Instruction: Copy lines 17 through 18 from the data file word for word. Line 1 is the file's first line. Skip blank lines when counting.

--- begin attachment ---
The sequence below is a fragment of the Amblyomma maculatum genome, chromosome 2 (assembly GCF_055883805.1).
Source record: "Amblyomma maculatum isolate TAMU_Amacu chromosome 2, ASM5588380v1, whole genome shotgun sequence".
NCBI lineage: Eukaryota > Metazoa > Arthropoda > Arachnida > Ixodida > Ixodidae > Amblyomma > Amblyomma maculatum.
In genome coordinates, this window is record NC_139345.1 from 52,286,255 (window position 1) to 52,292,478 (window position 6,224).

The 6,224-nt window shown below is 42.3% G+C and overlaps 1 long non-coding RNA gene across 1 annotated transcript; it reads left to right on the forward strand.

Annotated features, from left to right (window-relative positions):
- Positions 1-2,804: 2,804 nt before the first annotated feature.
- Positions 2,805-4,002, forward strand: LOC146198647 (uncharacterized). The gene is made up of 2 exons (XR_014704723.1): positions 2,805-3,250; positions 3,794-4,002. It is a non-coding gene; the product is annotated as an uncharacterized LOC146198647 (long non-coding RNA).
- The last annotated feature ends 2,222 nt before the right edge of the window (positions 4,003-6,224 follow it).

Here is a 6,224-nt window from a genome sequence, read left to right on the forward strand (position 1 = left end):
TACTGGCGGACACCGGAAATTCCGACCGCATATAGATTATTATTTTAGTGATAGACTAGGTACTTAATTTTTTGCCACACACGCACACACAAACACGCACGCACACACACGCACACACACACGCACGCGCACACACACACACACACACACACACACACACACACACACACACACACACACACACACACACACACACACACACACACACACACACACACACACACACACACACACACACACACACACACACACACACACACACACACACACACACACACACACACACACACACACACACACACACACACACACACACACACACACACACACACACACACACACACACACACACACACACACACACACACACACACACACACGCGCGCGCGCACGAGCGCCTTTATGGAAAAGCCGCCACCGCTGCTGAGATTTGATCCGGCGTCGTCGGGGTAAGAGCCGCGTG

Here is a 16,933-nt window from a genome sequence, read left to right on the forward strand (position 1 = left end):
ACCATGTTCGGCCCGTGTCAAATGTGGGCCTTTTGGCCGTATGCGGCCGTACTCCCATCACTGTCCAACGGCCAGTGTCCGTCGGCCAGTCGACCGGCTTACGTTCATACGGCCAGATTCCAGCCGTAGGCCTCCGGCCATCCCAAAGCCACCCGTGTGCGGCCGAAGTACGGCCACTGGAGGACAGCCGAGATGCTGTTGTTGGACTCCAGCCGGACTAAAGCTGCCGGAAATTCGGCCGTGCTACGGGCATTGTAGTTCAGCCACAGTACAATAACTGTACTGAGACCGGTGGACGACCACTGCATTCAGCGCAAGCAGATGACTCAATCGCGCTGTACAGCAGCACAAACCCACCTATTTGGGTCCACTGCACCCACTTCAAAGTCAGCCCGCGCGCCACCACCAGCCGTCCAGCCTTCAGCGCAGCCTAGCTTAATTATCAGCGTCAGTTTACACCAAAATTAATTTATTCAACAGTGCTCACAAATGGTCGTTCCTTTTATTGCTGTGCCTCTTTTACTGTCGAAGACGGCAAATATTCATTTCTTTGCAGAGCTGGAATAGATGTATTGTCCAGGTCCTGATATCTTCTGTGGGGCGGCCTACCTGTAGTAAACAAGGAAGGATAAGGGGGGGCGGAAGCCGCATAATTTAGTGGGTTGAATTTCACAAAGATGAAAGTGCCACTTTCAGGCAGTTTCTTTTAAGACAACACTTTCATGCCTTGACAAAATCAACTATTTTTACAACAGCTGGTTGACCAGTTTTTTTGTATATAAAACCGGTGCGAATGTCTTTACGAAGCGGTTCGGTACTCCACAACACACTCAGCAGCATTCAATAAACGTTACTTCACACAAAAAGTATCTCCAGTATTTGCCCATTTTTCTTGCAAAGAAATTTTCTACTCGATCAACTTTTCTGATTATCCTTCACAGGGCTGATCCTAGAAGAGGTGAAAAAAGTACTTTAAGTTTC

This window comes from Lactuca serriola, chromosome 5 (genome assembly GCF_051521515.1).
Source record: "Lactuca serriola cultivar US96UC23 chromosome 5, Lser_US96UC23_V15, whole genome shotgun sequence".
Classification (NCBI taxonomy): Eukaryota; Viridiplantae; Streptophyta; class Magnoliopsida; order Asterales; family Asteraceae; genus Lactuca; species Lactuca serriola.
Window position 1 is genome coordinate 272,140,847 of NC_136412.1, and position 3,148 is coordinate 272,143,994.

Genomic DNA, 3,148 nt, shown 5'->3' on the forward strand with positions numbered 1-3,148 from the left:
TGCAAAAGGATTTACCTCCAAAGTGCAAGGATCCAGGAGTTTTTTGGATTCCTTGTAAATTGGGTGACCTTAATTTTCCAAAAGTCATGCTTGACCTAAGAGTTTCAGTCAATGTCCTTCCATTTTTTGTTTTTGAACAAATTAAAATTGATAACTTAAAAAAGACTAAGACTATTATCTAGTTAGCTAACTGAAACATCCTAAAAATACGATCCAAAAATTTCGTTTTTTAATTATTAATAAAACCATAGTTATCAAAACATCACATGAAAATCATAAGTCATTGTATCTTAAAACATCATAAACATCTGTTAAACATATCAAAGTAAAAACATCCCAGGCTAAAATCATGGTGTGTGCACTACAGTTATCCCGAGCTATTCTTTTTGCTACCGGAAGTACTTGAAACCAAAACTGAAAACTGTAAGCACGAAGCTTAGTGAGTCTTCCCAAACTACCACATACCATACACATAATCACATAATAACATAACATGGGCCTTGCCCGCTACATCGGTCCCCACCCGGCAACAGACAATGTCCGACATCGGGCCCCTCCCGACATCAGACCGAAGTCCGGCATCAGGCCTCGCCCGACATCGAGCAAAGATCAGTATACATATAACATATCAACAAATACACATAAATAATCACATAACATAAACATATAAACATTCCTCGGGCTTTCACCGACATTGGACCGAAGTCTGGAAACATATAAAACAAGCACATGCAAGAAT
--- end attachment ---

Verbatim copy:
Window position 1 is genome coordinate 272,140,847 of NC_136412.1, and position 3,148 is coordinate 272,143,994.

Genomic DNA, 3,148 nt, shown 5'->3' on the forward strand with positions numbered 1-3,148 from the left: